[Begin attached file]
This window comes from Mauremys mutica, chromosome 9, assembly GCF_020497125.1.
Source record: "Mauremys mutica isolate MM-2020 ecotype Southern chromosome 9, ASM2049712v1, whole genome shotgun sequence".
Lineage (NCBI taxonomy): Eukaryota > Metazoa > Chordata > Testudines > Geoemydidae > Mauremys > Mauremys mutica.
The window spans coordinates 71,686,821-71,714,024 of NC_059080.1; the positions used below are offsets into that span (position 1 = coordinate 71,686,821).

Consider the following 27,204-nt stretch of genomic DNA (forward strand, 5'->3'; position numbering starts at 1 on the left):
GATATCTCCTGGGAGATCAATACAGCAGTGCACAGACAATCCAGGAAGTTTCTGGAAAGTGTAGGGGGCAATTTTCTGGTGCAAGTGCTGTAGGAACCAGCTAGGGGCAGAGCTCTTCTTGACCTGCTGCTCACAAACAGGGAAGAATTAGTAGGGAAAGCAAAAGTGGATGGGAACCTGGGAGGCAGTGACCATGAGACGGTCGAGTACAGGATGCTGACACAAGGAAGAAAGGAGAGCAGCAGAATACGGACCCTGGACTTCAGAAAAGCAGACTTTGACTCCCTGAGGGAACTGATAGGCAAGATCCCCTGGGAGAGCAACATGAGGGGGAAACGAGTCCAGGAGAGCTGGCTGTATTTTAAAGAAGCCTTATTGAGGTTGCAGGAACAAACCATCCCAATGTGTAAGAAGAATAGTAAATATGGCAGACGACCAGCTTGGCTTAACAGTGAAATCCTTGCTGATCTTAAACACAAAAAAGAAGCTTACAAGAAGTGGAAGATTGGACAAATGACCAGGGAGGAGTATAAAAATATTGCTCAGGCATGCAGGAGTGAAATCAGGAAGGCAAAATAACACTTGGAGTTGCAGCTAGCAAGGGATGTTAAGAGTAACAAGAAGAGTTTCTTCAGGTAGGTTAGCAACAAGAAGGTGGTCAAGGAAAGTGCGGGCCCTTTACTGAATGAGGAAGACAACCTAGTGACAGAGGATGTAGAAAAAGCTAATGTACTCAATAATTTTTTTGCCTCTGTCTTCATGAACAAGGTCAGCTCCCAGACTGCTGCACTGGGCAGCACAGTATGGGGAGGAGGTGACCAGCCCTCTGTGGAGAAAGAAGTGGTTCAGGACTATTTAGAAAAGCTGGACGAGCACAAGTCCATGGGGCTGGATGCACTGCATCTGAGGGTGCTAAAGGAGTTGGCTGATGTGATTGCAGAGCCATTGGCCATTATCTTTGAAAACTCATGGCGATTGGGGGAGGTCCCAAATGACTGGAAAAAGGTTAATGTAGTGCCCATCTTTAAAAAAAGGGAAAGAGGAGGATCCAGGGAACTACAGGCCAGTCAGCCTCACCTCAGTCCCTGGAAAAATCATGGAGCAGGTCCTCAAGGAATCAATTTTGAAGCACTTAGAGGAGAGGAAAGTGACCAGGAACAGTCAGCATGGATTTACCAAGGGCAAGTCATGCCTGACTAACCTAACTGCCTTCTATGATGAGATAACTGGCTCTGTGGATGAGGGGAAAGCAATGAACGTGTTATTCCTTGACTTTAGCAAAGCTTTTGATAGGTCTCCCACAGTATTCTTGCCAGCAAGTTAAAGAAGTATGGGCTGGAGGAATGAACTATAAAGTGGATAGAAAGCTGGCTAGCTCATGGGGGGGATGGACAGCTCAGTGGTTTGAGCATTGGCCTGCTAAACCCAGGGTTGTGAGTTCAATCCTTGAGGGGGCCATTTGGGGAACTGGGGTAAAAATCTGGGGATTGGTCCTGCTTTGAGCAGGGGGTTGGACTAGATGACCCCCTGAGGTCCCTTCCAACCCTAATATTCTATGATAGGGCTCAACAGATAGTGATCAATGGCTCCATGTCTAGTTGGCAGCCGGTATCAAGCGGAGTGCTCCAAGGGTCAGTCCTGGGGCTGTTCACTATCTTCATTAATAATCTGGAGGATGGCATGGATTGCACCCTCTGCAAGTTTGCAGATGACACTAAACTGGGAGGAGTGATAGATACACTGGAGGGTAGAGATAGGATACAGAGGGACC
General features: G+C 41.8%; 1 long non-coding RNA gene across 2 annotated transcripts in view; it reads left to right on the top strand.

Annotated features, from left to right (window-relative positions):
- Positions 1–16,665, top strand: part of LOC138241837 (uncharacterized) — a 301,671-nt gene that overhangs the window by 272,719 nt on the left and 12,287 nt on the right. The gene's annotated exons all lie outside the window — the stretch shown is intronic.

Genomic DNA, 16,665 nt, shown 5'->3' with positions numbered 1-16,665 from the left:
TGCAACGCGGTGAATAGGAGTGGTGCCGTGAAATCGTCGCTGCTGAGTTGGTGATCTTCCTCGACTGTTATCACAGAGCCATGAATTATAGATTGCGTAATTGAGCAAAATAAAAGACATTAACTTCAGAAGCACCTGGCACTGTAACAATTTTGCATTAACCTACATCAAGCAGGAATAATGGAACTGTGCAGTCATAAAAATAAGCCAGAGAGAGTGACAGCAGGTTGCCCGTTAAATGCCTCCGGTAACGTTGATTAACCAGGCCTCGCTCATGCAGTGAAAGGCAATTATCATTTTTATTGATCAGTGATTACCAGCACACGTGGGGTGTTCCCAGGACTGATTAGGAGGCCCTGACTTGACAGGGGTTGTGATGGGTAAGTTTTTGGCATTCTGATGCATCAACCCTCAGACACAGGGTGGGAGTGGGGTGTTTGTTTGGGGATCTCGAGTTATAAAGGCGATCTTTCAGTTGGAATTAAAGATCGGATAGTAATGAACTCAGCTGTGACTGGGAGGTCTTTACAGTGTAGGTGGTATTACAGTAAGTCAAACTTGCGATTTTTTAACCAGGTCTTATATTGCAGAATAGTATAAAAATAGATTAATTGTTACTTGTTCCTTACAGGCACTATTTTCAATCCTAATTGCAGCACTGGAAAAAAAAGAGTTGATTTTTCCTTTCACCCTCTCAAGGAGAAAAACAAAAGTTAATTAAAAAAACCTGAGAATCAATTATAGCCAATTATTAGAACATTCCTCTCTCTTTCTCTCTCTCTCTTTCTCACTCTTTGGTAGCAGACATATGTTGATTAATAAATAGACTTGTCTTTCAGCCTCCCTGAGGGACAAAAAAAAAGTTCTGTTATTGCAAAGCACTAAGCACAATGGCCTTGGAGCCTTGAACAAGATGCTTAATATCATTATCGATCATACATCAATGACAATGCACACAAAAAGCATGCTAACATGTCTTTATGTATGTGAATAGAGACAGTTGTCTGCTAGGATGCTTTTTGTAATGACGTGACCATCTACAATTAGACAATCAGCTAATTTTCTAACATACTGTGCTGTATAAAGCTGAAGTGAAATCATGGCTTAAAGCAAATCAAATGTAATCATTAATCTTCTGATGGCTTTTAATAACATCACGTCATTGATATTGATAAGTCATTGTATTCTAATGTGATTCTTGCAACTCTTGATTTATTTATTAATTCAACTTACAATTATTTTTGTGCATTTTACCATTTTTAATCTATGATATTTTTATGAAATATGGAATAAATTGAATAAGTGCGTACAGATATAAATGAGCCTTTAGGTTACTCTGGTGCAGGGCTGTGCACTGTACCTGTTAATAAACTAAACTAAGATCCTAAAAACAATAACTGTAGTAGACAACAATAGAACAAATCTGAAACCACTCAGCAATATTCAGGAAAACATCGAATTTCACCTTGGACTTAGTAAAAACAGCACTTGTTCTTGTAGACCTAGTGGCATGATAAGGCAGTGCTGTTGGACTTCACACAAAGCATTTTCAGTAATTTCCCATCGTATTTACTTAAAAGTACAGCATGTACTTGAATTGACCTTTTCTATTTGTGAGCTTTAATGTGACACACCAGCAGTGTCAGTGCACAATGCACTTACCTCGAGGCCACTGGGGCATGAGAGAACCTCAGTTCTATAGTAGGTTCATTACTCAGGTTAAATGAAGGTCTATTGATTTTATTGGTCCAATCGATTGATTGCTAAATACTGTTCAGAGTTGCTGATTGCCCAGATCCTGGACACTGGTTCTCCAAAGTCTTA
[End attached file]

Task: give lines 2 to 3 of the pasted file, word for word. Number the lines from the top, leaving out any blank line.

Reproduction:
Source record: "Mauremys mutica isolate MM-2020 ecotype Southern chromosome 9, ASM2049712v1, whole genome shotgun sequence".
Lineage (NCBI taxonomy): Eukaryota > Metazoa > Chordata > Testudines > Geoemydidae > Mauremys > Mauremys mutica.